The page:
Administrative Assets. From Republican times Rome’s knowledge of world geography was put to administrative use. The resources of the inhabited world both provided Roman subjects with the necessities of life, such as food, clothing, and shelter, and furnished the aristocracy with its wealth. In the Republican period territories such as Spain, because of its distance and the difficulty of its topography (and, if the historian Livy is to be believed, add to this the unreliable character of the Spanish people), were hard to manage. During the late Republic and Empire territories such as Spain provided Rome with grain and corn. The African provinces offered Rome a continuous supply of grains and cereals. Olives were grown in Tunisia.

Various Resources. Necessities and luxury items alike were also brought to Romans throughout the inhabited world. Consistent with political geography, writers such as Pliny and Caesar were interested in the resources that various provinces would bring to Rome. Pliny cites lead, iron, copper, silver, and gold as some of the resources that Spain provided. Caesar finds tin in Britain’s interior and iron along its coast, and like Gaul, it was rich in timber. Africa also exported marble.

India. Between the third century b.c.e. and the fifth century c.e., India became less and less of a mythical location, and by the first century b.c.e. it provided the Romans access to Chinese silk. In addition to Chinese silk, India imported precious stones such as ivory, perfumes, and spices, although the trade with India reveals that Rome left many trading activities to independent—and international—traders. The trade from Roman Egypt to and from India was dominated by luxury items from India and southeastern Africa, such as precious stones (ivory, marble, onyx, diamonds, pearls), fragrances, and spices (myrrh, frankincense, pepper), and fabrics (fine cotton and silk). In addition to trade to the western coast of India, traders seem to have made incursions into the eastern coast of India. Artifacts have been found in the modern southeastern city of Pondicherry. Traders also knew of the fertile Ganges River Valley.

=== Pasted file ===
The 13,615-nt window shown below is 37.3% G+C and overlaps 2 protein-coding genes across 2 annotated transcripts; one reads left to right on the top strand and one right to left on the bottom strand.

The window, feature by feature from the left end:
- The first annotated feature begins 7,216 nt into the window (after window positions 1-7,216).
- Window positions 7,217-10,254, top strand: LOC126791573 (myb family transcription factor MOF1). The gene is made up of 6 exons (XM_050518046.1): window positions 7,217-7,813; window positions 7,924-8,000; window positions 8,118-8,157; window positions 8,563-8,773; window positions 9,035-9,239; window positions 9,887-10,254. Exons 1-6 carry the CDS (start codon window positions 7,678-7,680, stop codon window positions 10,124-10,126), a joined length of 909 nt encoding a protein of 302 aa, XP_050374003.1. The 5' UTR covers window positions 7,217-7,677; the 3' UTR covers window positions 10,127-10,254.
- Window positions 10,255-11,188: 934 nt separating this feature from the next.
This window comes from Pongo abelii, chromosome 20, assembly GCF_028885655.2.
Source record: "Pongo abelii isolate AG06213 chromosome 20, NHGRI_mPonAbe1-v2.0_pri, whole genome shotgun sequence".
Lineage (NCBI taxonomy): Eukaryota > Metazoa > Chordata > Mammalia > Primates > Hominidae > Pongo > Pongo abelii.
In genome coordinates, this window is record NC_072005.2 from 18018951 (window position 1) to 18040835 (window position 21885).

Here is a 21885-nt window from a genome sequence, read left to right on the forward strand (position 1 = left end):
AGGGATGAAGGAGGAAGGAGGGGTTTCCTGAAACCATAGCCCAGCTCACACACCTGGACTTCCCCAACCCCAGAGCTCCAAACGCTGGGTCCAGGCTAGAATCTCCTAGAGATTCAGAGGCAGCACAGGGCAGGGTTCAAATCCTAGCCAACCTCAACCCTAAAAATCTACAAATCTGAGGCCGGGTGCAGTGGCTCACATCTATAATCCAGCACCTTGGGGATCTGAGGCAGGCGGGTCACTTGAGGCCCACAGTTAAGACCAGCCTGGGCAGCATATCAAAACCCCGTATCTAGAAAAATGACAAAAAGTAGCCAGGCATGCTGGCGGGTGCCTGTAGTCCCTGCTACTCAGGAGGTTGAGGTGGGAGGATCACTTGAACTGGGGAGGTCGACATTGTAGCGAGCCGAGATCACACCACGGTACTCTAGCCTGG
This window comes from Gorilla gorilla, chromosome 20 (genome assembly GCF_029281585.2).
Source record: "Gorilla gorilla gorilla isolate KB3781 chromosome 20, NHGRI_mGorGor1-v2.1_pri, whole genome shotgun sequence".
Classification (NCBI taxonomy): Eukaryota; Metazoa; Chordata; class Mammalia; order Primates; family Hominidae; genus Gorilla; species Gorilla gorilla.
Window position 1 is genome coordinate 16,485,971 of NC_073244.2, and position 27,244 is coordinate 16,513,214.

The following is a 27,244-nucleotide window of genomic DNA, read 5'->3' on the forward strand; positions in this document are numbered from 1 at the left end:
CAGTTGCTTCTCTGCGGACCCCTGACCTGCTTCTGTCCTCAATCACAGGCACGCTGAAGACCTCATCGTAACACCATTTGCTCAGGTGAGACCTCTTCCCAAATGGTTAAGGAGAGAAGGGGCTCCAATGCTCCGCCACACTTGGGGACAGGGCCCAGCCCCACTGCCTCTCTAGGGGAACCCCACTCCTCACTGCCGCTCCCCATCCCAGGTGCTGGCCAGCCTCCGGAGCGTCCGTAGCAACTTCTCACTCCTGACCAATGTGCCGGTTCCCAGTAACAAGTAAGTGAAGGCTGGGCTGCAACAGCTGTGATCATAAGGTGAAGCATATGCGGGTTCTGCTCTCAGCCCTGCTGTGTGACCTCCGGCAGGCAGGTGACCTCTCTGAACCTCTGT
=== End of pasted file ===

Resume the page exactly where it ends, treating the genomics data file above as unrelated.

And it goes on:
Dacia. Because of their vast resources, many provinces became civic centers, with great influxes of population from throughout the Roman world. Dacia is one such example. Miners traveled to the Danube, which was also a fertile agricultural region, to mine gold, silver, and iron. Rome could not control Dacia beyond 270 c.e. under the rule of Aurelian.

Sole Parent of All Races. The mandate of Roman culture was to rule. As Pliny boasts, all climates and cultures would inevitably yield to Rome because the gods have blessed the city. Its geographical position in the inhabited world was evidence of its cultural place: “To put it succinctly, Italy was to become the sole parent of all races throughout the world.” The view that Pliny articulates is demonstrated both in ethnography, where non-Romans are described as savage and uncivilized, and in policy. While resources were brought into the empire from throughout the inhabited world, environmental legislation protected the mineral wealth of Rome itself. Pliny reports that a decree of the senate forbade mining in Rome.